Recently a client with several hundred SharePoint subsites requested a solution for syncing folders from their file server to their SharePoint server--they wanted to maintain their current file shares, and simply have any files saved to them sync one way to the appropriate subsites. To facilitate this, we decided to use robocopy.exe, a tool included in Windows Vista, Windows 7, and Windows Server 2008 (also available for Windows XP and Windows Server 2003 via free Windows Resource Kits from Microsoft).
robocopy.exe is ideal in situations where you need to replicate the contents of one folder to another often. To invoke it, simply type robocopy in the command-line, and a few notes about the tool will come up. But to actually start copying, you will need to use the following syntax:
robocopy “[source]” “[destination]” /[switches]
The [source] is the full path name of the folder you want copied, while [destination] is the full path name of the folder you are copying to. [switches] can be replaced with a number of parameters, all preceded by a forward slash, that specify exactly how you want your files and folders copied. A complete list of robocopy’s switches can be obtained by entering robocopy /? in the command-line, but we used the following:
robocopy "[source]" "[destination]" /MIR /V /NP /R:10 /W:30 /XF thumbs.db
where /MIR directs robocopy to mirror the contents and structure of the source to the destination (note: if files are deleted from the source, the /MIR switch will delete them from the destination); /V logs skipped files; /NP suppresses progress displays in the command-line; /R:10 specifies that if a file fails to copy, it should be retried 10 times; /W:30 means wait 30 seconds between retries; and /XF excludes files to be copied (we excluded the thumbs.db files that were present in all their folders).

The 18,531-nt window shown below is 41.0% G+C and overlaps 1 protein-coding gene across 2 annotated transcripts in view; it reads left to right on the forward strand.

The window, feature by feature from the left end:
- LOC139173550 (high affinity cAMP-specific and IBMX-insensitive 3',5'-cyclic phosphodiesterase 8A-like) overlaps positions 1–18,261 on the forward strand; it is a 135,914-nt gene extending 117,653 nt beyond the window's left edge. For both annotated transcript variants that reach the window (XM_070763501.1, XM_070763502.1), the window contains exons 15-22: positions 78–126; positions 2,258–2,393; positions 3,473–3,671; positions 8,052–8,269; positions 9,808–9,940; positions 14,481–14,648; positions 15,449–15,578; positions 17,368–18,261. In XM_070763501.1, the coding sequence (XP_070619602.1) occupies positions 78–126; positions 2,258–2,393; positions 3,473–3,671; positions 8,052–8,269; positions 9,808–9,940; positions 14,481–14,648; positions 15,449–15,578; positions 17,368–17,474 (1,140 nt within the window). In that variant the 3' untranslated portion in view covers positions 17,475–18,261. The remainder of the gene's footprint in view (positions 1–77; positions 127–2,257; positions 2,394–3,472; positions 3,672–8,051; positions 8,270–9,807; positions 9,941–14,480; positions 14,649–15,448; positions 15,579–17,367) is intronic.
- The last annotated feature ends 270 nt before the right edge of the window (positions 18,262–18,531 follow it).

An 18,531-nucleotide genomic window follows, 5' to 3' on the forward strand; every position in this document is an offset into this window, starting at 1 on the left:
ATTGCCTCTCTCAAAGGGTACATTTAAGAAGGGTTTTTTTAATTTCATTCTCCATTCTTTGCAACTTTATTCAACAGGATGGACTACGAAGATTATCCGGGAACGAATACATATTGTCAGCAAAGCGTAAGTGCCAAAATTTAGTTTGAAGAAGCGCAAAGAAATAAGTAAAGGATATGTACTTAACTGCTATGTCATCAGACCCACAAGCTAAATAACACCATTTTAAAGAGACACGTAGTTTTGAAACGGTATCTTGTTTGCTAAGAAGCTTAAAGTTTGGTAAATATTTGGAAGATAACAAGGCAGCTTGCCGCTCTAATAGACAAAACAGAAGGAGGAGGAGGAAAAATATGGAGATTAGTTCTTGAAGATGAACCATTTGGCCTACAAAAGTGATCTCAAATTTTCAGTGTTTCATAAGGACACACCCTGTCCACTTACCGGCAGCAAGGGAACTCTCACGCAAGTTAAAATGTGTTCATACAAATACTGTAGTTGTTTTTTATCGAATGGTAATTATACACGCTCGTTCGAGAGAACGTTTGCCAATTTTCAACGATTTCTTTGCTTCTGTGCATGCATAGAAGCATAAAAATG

Once composed, you can use this command to mirror the contents of one folder to another—in essence, one-way syncing them. But what if you have more than one set of folders, and what if you want to run the command often? Well the next thing we did was compile the separate robocopy commands for all our client’s folders in Notepad, and saved them as one .bat, or batch, file. Then by clicking the .bat file, all the commands it contains will automatically run, and rerunning them is just a matter of creating a scheduled task for the file.
If you are interested in using robocopy, but are not familiar with the command-line, see the robocopy GUI application from Microsoft TechNet: http://technet.microsoft.com/en-us/magazine/2006.11.utilityspotlight.aspx.